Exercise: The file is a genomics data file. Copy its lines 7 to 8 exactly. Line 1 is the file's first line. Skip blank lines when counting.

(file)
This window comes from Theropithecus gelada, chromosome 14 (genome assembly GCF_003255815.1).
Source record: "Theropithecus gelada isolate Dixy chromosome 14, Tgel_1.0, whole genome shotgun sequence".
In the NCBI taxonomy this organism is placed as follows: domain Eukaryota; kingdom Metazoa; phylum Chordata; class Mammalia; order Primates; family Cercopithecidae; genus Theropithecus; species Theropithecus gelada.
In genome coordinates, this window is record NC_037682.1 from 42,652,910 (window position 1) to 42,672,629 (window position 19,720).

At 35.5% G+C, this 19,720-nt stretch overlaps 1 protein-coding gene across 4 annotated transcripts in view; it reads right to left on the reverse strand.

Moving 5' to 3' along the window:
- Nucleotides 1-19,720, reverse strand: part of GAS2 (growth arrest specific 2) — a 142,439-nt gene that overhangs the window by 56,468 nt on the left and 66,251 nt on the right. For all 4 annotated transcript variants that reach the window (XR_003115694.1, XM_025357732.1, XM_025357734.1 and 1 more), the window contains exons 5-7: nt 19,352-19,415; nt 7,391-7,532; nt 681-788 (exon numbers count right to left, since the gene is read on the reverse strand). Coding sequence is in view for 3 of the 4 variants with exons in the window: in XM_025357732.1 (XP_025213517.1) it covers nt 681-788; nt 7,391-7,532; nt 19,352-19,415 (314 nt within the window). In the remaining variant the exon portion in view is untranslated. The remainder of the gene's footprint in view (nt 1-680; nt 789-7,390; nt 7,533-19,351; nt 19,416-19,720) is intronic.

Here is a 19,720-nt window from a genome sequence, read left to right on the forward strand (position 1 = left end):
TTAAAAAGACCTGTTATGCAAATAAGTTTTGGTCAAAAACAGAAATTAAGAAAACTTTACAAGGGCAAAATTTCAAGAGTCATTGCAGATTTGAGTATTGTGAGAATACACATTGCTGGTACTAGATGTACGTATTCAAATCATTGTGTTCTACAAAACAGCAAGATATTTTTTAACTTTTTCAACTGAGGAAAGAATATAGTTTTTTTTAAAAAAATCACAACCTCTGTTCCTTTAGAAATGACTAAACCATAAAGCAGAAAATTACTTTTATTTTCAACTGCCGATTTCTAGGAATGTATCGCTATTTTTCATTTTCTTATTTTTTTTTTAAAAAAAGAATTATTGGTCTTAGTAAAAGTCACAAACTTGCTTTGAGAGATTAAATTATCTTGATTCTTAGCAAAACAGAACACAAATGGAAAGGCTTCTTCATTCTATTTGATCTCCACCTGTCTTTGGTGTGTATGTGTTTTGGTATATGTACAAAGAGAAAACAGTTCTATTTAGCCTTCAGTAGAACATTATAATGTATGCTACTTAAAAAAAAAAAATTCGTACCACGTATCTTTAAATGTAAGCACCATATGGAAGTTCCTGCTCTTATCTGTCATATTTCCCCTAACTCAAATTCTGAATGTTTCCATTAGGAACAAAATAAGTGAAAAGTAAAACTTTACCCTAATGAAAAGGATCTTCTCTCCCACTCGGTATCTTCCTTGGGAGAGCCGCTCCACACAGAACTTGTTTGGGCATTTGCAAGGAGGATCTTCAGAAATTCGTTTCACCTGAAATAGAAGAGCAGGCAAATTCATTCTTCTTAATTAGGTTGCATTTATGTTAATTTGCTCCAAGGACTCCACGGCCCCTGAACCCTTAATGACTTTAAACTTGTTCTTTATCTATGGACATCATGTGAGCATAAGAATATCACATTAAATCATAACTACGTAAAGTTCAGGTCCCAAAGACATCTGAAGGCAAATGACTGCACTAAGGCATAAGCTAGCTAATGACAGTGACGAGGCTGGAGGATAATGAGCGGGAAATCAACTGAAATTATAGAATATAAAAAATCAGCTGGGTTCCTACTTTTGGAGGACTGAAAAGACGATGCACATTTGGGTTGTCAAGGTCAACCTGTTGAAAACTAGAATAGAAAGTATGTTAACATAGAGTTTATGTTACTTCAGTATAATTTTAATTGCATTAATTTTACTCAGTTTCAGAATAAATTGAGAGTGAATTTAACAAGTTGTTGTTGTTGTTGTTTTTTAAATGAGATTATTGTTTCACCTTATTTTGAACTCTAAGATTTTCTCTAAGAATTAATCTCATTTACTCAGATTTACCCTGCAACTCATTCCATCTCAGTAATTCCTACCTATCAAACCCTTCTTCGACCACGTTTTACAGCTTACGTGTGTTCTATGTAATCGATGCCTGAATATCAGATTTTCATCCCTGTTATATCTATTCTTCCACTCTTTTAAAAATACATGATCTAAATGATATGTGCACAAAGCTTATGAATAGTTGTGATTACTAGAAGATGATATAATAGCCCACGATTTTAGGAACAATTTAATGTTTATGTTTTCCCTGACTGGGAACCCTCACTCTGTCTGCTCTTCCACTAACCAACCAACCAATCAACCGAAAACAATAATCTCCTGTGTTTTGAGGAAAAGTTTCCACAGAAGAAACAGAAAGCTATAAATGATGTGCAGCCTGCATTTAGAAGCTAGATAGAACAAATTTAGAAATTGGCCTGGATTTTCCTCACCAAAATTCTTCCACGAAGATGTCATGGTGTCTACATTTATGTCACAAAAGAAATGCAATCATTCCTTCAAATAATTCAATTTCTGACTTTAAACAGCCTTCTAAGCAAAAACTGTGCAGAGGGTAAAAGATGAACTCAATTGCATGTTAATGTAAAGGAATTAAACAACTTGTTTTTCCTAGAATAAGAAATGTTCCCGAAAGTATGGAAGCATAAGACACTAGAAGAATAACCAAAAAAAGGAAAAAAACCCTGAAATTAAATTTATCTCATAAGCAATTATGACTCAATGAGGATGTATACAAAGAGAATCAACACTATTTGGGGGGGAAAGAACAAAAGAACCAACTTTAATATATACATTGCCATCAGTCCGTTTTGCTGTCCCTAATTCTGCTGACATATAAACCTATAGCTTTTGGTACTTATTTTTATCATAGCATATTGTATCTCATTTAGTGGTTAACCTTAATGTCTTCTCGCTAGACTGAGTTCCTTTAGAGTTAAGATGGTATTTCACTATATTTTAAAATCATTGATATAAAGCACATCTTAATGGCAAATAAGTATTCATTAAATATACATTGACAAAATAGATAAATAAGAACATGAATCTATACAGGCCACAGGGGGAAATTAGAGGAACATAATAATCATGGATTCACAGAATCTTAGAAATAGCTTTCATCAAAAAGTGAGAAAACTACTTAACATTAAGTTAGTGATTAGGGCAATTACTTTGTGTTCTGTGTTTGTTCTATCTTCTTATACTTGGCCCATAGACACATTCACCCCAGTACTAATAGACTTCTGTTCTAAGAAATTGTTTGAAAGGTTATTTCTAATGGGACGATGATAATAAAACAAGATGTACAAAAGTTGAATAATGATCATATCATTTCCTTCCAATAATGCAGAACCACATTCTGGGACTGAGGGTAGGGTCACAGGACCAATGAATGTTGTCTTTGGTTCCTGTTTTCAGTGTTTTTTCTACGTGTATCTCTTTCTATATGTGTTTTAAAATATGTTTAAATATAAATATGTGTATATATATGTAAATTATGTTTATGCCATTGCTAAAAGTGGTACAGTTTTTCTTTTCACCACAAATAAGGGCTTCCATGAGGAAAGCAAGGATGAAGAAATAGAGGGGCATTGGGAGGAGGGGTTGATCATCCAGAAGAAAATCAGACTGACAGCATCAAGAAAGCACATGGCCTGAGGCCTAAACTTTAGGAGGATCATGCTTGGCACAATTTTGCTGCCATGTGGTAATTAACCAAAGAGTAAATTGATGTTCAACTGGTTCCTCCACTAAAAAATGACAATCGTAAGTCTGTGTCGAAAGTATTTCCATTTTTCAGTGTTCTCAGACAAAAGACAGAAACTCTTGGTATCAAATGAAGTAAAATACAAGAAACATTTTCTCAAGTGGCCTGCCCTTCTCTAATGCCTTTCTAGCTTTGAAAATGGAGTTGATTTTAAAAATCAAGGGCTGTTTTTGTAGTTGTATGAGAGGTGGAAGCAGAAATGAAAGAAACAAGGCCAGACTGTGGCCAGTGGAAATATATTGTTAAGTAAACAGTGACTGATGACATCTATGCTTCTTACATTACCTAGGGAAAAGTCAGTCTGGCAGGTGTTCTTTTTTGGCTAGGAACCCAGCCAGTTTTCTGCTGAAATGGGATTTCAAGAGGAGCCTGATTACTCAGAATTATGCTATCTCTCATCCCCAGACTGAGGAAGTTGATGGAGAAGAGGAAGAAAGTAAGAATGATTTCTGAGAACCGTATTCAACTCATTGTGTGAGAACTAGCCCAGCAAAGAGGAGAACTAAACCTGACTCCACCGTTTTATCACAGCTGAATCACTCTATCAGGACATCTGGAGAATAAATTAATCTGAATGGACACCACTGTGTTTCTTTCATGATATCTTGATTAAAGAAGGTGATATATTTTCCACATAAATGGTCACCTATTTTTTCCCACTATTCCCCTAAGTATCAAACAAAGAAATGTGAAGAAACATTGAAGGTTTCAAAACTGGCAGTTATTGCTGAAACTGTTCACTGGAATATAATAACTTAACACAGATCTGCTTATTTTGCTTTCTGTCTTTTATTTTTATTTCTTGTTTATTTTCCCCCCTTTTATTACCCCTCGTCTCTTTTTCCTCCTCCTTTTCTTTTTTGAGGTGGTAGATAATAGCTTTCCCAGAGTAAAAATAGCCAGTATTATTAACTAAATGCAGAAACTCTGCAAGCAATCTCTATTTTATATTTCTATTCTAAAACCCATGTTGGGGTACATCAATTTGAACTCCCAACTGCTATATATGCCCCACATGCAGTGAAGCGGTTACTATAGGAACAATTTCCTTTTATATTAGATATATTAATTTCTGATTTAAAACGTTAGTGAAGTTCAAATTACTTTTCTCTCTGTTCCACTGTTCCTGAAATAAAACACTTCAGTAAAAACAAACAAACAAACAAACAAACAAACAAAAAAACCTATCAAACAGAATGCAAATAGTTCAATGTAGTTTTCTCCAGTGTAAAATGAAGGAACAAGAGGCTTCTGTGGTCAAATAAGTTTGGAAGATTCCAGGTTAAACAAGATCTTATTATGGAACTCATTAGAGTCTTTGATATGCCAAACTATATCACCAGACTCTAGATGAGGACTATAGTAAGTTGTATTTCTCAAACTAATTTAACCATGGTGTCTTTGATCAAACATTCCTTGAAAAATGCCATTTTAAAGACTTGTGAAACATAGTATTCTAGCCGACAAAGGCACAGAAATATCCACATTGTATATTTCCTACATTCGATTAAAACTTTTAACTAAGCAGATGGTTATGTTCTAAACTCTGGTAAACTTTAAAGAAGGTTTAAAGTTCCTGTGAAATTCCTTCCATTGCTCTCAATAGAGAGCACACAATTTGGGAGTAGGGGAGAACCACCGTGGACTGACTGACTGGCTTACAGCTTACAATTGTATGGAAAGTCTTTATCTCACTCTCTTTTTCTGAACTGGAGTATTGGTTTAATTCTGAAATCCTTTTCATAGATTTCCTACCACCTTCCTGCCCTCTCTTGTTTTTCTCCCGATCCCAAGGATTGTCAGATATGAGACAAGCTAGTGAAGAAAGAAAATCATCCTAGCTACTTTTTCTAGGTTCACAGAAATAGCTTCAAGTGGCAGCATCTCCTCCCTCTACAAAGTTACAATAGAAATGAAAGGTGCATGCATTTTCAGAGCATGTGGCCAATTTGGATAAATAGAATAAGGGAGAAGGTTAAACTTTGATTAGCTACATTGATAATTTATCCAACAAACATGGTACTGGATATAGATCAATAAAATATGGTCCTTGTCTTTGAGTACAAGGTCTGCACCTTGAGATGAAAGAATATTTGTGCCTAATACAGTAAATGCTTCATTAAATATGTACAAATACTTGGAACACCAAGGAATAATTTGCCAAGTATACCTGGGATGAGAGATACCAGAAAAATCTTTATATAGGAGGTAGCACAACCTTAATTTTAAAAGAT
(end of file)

- Nucleotides 1-19,720, reverse strand: part of GAS2 (growth arrest specific 2) — a 142,439-nt gene that overhangs the window by 56,468 nt on the left and 66,251 nt on the right. For all 4 annotated transcript variants that reach the window (XR_003115694.1, XM_025357732.1, XM_025357734.1 and 1 more), the window contains exons 5-7: nt 19,352-19,415; nt 7,391-7,532; nt 681-788 (exon numbers count right to left, since the gene is read on the reverse strand). Coding sequence is in view for 3 of the 4 variants with exons in the window: in XM_025357732.1 (XP_025213517.1) it covers nt 681-788; nt 7,391-7,532; nt 19,352-19,415 (314 nt within the window). In the remaining variant the exon portion in view is untranslated. The remainder of the gene's footprint in view (nt 1-680; nt 789-7,390; nt 7,533-19,351; nt 19,416-19,720) is intronic.

Here is a 19,720-nt window from a genome sequence, read left to right on the forward strand (position 1 = left end):